Winter break is a massive time sink.
By that I mean that I tend to not do anything productive during holidays. As much as I look forward to them, I dread the sudden decrease in productivity.
Don’t get me wrong, the break represents a month-long chance to decompress from the pressures of school, catch up with old friends and enjoy the family … for however long that is possible.
The long break is also, however, a time to let laziness triumph and allow the brain to atrophy. I can already feel my calculus abilities starting to slip away, and the semester is not even over. (Hang in there … almost!)
Maintaining forward progress between semesters is an important part of preparing for the spring semester that I, like many, tend to neglect. So, to inspire the members of the Trinitonian community to “take apathy by the horns” so to speak, here are a few suggestions for fun and useful skills to learn over the break.
Meditation is the practice of training one’s mind to achieve some goal, such as a decreased heart rate or a relaxed state. Meditation comes in many different forms, but one type of secular meditation, mindfulness, has become popular in the west.
Some of the many well-documented effects of meditation include improved concentration, attention and memory, reduced stress, elevated pain tolerance and greater emotional stability. Some advanced practitioners have even shown elevated amounts of gray matter in the brain.
Many of these positive effects can be realized in a short amount of time; in fact, one study showed college students who had meditated only four times at 20 minutes a stretch had improved concentration and attention over the students in the control group. In other words, even novice practitioners show improved cognition.
In other words, students should feel free to shave their studying time in half and spend that time meditating. Note: daydreaming in class is actually the functional opposite of meditation, although they may look the same to an outside observer.
Pen spinning is the act of swiftly and adeptly manipulating a pen or a similarly shaped object with one’s fingers. Practitioners have developed a large variety of tricks, which are sequences of finger movements.
I highly recommend that anyone unfamiliar with the sport look it up on YouTube, simply because the “sport” is fun to watch. An experienced practitioner can make the pen look like a blur around his fingers.
The problem with this suggestion is that it might make the title somewhat of a misnomer. I honestly do not know if this is a skill that can be learned in a month. Perhaps most people can pick it up with ease but not me. This author found during his intensive applied research into the subject that having the fateful trifecta of 1) sausage fingers 2) average fine motor control and 3) a short attention span makes learning something like pen spinning akin to teaching quantum physics to a four year old. Thanks, genetics!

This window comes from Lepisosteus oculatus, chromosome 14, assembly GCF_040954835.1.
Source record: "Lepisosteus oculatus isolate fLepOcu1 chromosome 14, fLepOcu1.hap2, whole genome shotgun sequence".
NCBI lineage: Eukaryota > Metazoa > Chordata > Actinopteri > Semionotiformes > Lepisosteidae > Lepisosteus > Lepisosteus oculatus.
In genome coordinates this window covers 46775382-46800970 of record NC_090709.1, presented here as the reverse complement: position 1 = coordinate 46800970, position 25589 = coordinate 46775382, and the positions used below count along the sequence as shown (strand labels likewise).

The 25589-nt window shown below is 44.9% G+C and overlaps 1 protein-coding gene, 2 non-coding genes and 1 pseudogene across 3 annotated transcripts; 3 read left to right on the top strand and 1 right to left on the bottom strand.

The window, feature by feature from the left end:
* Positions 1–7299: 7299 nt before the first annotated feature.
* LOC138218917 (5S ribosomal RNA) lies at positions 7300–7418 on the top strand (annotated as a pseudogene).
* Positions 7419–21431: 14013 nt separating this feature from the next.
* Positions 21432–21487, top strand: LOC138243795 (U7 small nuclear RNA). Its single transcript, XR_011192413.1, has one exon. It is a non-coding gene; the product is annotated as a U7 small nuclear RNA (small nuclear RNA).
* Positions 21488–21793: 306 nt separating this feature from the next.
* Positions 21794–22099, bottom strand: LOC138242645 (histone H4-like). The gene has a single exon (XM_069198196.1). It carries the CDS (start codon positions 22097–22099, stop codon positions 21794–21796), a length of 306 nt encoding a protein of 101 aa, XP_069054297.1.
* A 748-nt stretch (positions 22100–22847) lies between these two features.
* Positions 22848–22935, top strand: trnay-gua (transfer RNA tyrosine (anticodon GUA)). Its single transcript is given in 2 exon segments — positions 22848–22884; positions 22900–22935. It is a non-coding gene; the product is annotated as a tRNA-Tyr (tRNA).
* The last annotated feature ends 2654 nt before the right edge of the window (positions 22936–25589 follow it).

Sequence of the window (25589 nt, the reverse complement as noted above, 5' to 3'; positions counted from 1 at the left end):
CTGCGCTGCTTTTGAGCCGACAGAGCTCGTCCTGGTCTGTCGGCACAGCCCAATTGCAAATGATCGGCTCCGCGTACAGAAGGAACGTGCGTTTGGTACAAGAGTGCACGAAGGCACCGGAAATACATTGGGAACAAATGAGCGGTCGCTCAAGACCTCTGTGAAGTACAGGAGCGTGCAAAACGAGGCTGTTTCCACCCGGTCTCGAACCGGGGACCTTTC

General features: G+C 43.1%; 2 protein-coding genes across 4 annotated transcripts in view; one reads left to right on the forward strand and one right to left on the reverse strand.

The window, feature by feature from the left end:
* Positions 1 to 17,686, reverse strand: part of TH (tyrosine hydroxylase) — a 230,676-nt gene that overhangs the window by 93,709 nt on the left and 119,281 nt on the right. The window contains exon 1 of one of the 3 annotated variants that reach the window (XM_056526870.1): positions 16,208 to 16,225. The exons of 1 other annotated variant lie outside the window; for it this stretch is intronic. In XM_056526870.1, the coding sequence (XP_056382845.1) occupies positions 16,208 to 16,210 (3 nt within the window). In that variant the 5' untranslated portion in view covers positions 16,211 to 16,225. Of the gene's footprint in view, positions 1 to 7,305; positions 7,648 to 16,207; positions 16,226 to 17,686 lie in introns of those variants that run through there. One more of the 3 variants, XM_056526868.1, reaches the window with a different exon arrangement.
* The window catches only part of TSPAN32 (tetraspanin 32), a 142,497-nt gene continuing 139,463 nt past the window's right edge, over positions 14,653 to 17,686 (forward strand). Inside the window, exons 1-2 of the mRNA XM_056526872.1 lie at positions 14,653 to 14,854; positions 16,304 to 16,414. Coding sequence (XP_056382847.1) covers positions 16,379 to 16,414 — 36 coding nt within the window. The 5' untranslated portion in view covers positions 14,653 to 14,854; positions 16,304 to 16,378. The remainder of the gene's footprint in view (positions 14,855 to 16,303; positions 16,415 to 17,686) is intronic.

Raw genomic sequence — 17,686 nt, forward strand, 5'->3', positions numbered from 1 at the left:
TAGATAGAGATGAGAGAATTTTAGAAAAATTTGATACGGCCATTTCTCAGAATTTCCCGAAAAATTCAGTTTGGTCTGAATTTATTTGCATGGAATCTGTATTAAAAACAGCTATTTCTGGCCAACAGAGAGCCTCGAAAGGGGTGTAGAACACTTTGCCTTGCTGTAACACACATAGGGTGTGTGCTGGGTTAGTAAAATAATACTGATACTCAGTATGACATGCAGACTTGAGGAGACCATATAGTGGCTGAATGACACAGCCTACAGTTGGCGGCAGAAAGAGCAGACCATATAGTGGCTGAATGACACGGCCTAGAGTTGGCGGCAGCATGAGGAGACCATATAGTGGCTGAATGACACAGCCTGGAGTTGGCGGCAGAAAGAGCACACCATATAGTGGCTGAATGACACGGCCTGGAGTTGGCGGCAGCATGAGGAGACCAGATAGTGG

The internet is generally the best resource for learning this skill. YouTube is chock full of tutorial videos.
I can practically hear the objections now. “Programming cannot be fun,” my fictional antagonist might declare. “Ugh,” says another, before rolling his/her eyes and walking away. I get that one a lot, and I am usually not even talking about computer programming! Wait a second …
Anyways, yes dammit, I said it. Computer programming is fun. More importantly, computer programming jokes are fun; just ask Randall Munroe, author of the webcomic XKCD. Better yet, just go read XKCD.
Getting into programming is not an arduous proposition. Depending on which language one starts with (Python and Java are popular first languages), a working program can be as little as a few lines of code.
Many beginners to programming begin with programming MOOCs, or Massive Open Online Courses, which are online classes. Some allow students to work at their own pace, while others are more regimented. Two other common learning resources are books and various internet resources, such as the Q&A website StackOverflow.
Here are a few useful skills that need much less explanation:
Drive a stick — Manual transmissions are becoming rare in new cars nowadays, but there are plenty still on the road. If nothing else, knowing how to drive a stick gives one the flexibility to borrow anyone’s car.
First aid — Having the ability to deliver first aid to a wounded person could mean the difference between life and death.
Touch typing — Do you look at your fingers when you type? Then you do not know how to touch type, which has the advantage of being faster and better allowing for multi-tasking. (YMMV.) Winter break is a great opportunity to languish for hours in front of the computer … I mean, “practice.”
Computer building and maintenance — Computers are expensive but some of the cost can be mitigated when people do the dirty work themselves: purchasing and assembling the individual components and installing the operating system. As for maintenance, being able to comfortably backup data, erase (“format”) a hard drive and reinstall an operating system are all extremely useful skills.
Jeremy Keys is a news reporter for the Trinitonian.